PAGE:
A Woman, Phenomenally
Poetry Into Film Contest Winner Nicole Himmel on Her Project

~ from the artist ~

I would apply Virginia Woolf’s views on reading to the experience of all art. She writes, “to take no advice, to follow your own instincts, to use your own reason, to come to your own conclusions. If this is agreed between us, then I feel at liberty to put forward a few ideas and suggestions because you will not allow them to fetter that independence which is the most important quality that a reader can possess.”

I will offer, as Woolf writes, “a few ideas and suggestions” into the layers of the film and my own thoughts on the subjects it addresses. I took an English class on the literature of gender studies and psychoanalysis, and I kept thinking about the topics of the course long past the end of the quarter. Questions and issues around the themes of gender, femininity, and sex are as pertinent to today as they have been to any era. I was inspired to make a film that addressed both the bondage and creativity inherent in gender as performance.

Judith Butler says that gender is not an innate essence proceeding existence, but an act of creating and performing. Just as a play, or film, is written and performed by actors, Butler claims that a “script” exists that we actively perpetuate on the stage of life. Through this film, I seek to explore the agency and restrictions of what it means to be on a stage and what it means to perform as a woman. Is lipstick paint on the face’s canvas or war paint used to protect an image, to conform to the representations of culture and the media? Are scarves stylistic adornments or excessive props that enslave like a noose or rope? Are the stockings another accessory or do they symbolize a suffocation of speech when they are pulled over the face? Like pantyhose, with their history as sexualized symbols, the media and its advertisements have objectified and segmented the female body into sexualized parts.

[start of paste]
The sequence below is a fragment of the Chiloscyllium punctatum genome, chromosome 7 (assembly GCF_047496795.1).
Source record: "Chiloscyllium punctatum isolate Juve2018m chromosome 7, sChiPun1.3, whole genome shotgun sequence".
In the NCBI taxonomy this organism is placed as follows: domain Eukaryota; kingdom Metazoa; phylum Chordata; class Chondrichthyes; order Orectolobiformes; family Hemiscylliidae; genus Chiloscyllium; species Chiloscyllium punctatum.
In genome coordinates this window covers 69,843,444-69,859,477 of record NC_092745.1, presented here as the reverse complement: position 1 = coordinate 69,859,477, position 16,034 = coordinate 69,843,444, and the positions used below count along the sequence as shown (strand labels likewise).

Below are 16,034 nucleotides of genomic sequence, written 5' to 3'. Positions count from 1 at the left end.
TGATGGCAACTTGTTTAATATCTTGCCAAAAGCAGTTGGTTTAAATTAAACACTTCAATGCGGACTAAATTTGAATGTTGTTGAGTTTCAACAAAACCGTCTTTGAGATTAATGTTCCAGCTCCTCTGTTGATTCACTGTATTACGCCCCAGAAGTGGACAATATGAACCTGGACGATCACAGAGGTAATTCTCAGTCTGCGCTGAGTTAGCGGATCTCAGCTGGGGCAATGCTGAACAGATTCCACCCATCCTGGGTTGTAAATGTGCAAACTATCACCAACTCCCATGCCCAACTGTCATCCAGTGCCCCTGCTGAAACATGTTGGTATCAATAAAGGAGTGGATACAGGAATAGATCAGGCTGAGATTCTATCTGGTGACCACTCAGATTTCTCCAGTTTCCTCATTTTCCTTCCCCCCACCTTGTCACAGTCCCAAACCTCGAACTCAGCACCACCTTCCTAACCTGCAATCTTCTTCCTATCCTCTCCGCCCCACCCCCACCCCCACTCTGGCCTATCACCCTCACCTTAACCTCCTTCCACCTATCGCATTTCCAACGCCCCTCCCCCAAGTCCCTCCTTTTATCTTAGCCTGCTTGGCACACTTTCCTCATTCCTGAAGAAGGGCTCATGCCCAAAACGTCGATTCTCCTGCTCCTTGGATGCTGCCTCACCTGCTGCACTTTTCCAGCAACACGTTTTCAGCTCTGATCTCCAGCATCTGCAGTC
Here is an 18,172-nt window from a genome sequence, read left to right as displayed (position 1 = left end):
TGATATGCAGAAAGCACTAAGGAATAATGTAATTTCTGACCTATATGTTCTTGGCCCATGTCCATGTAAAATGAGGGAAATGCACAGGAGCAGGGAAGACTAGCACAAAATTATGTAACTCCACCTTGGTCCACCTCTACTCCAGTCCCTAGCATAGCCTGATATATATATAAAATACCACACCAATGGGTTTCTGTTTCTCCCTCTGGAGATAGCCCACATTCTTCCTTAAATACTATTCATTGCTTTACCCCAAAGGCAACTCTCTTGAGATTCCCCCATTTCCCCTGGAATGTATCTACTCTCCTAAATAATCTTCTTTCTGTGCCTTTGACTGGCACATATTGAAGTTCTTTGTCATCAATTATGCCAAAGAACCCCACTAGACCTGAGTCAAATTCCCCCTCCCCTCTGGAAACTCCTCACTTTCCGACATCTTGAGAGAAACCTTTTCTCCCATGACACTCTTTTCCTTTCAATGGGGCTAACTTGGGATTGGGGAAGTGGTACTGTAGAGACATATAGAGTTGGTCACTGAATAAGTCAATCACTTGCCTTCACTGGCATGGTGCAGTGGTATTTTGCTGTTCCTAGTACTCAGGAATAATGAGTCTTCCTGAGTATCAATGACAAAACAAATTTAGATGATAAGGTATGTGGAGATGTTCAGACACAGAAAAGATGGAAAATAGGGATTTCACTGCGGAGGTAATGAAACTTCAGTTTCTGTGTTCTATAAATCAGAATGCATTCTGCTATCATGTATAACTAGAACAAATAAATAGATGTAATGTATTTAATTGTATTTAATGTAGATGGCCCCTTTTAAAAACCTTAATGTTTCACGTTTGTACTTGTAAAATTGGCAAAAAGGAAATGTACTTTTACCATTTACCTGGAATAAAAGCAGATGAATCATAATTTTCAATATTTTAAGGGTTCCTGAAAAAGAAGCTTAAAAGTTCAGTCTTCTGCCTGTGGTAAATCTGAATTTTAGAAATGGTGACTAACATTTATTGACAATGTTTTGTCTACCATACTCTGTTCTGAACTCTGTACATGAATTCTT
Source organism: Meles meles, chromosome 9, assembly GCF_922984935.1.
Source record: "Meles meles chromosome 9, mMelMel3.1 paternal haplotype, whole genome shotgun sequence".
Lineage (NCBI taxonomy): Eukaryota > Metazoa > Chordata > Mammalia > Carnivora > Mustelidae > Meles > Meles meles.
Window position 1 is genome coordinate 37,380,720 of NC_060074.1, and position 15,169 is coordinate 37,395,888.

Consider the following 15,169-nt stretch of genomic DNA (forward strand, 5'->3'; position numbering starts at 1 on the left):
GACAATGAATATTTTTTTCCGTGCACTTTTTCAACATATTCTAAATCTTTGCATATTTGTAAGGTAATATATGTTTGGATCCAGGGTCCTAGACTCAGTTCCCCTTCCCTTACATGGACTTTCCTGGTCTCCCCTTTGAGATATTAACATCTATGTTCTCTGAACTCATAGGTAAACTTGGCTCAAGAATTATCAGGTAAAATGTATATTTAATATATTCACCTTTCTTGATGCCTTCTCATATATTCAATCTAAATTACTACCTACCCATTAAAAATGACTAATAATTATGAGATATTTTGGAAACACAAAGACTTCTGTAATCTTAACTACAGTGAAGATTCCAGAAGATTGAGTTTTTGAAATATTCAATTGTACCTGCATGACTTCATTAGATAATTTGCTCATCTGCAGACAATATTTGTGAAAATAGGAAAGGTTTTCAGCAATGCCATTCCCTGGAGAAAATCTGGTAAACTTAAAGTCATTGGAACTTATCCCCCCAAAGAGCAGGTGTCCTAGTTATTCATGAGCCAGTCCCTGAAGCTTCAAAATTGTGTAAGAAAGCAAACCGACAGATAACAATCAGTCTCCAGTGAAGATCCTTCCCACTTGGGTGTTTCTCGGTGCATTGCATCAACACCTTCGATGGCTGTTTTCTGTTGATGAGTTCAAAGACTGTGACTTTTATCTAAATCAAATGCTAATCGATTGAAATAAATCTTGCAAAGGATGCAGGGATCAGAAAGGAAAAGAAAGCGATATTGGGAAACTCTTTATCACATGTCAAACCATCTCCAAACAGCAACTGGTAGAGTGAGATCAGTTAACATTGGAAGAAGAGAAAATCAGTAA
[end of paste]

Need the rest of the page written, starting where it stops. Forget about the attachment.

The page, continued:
I want to address how our bodies are our own canvases just as much as they are the screens for others’ projections. The questions at the core of the film address whether the woman, through her gender performance, is the artist of her body or the subject of someone else’s painting. It is important to mention that these questions of performance and ownership go beyond heteronormativity and extend to gender performance at large. The portrayal of a heterosexual couple in the film does not suggest that these issues only affect heterosexual individuals.

Getting ready for a date is a ritual of gender that men and women both perform; however, female performance is usually more time-intensive and involves more props than the performance of masculinity. When Adam, who waits at the door with flowers, sees his date, does he notice her costume or is he is oblivious to female gender performance? When a friend watched the film, she was convinced that Adam did in fact see everything, but didn’t care because he loved his date. I enjoyed this interpretation because I like to think that love is beyond all norms, that the physical performance of gender only goes so far. My friend’s interpretation brings up the question: who is it that cares about gender performance? Perhaps these constructs are continually perpetuated and enforced due to a male-dominated society; however, perhaps it is also the individual who self-perpetuates bygone standards, creating an external system of judgment that does not exist.

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I made the film because I was inspired and curious about these questions, contradictions, and ideas. It was after I wrote, directed, and edited it that I started thinking about poems. When I asked a family friend if any poem written by a woman came to her mind, she replied, “Phenomenal Woman.” When I read the poem by Maya Angelou, it was auspicious how well suited it was for the film and its message. The poem addresses the same ambiguities and complexities of gender performance.